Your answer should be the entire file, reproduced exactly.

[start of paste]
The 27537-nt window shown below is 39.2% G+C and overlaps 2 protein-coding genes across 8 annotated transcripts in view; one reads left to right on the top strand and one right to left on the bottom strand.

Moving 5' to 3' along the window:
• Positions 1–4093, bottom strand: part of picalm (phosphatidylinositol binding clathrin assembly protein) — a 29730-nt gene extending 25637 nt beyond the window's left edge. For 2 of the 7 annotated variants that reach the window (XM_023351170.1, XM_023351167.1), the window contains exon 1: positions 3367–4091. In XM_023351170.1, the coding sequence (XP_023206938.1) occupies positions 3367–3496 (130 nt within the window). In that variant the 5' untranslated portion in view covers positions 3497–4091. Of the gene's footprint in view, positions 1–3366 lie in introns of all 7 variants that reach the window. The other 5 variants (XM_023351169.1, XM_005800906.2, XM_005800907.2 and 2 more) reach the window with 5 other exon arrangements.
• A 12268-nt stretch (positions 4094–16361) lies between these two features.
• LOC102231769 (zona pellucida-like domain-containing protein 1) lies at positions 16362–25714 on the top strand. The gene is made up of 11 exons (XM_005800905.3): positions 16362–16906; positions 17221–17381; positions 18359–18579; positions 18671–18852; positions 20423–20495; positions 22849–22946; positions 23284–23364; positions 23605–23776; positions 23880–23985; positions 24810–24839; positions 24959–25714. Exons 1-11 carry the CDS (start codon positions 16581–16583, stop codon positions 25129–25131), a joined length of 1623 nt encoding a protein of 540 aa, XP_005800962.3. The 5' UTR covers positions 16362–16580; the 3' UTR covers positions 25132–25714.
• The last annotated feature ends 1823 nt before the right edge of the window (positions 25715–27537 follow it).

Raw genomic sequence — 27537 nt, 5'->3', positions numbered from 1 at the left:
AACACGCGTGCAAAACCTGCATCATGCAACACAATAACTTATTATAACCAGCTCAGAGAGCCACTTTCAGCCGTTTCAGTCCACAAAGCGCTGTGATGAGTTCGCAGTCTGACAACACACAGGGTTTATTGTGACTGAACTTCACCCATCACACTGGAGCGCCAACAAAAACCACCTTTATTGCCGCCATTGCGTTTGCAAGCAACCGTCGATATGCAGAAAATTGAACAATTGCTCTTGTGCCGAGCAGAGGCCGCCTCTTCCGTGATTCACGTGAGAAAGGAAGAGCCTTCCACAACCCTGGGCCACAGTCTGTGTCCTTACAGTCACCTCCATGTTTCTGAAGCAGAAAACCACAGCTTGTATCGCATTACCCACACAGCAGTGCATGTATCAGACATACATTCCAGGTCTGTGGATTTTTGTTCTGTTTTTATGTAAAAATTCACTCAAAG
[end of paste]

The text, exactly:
The 27537-nt window shown below is 39.2% G+C and overlaps 2 protein-coding genes across 8 annotated transcripts in view; one reads left to right on the top strand and one right to left on the bottom strand.

Moving 5' to 3' along the window:
• Positions 1–4093, bottom strand: part of picalm (phosphatidylinositol binding clathrin assembly protein) — a 29730-nt gene extending 25637 nt beyond the window's left edge. For 2 of the 7 annotated variants that reach the window (XM_023351170.1, XM_023351167.1), the window contains exon 1: positions 3367–4091. In XM_023351170.1, the coding sequence (XP_023206938.1) occupies positions 3367–3496 (130 nt within the window). In that variant the 5' untranslated portion in view covers positions 3497–4091. Of the gene's footprint in view, positions 1–3366 lie in introns of all 7 variants that reach the window. The other 5 variants (XM_023351169.1, XM_005800906.2, XM_005800907.2 and 2 more) reach the window with 5 other exon arrangements.
• A 12268-nt stretch (positions 4094–16361) lies between these two features.
• LOC102231769 (zona pellucida-like domain-containing protein 1) lies at positions 16362–25714 on the top strand. The gene is made up of 11 exons (XM_005800905.3): positions 16362–16906; positions 17221–17381; positions 18359–18579; positions 18671–18852; positions 20423–20495; positions 22849–22946; positions 23284–23364; positions 23605–23776; positions 23880–23985; positions 24810–24839; positions 24959–25714. Exons 1-11 carry the CDS (start codon positions 16581–16583, stop codon positions 25129–25131), a joined length of 1623 nt encoding a protein of 540 aa, XP_005800962.3. The 5' UTR covers positions 16362–16580; the 3' UTR covers positions 25132–25714.
• The last annotated feature ends 1823 nt before the right edge of the window (positions 25715–27537 follow it).

Raw genomic sequence — 27537 nt, 5'->3', positions numbered from 1 at the left:
AACACGCGTGCAAAACCTGCATCATGCAACACAATAACTTATTATAACCAGCTCAGAGAGCCACTTTCAGCCGTTTCAGTCCACAAAGCGCTGTGATGAGTTCGCAGTCTGACAACACACAGGGTTTATTGTGACTGAACTTCACCCATCACACTGGAGCGCCAACAAAAACCACCTTTATTGCCGCCATTGCGTTTGCAAGCAACCGTCGATATGCAGAAAATTGAACAATTGCTCTTGTGCCGAGCAGAGGCCGCCTCTTCCGTGATTCACGTGAGAAAGGAAGAGCCTTCCACAACCCTGGGCCACAGTCTGTGTCCTTACAGTCACCTCCATGTTTCTGAAGCAGAAAACCACAGCTTGTATCGCATTACCCACACAGCAGTGCATGTATCAGACATACATTCCAGGTCTGTGGATTTTTGTTCTGTTTTTATGTAAAAATTCACTCAAAG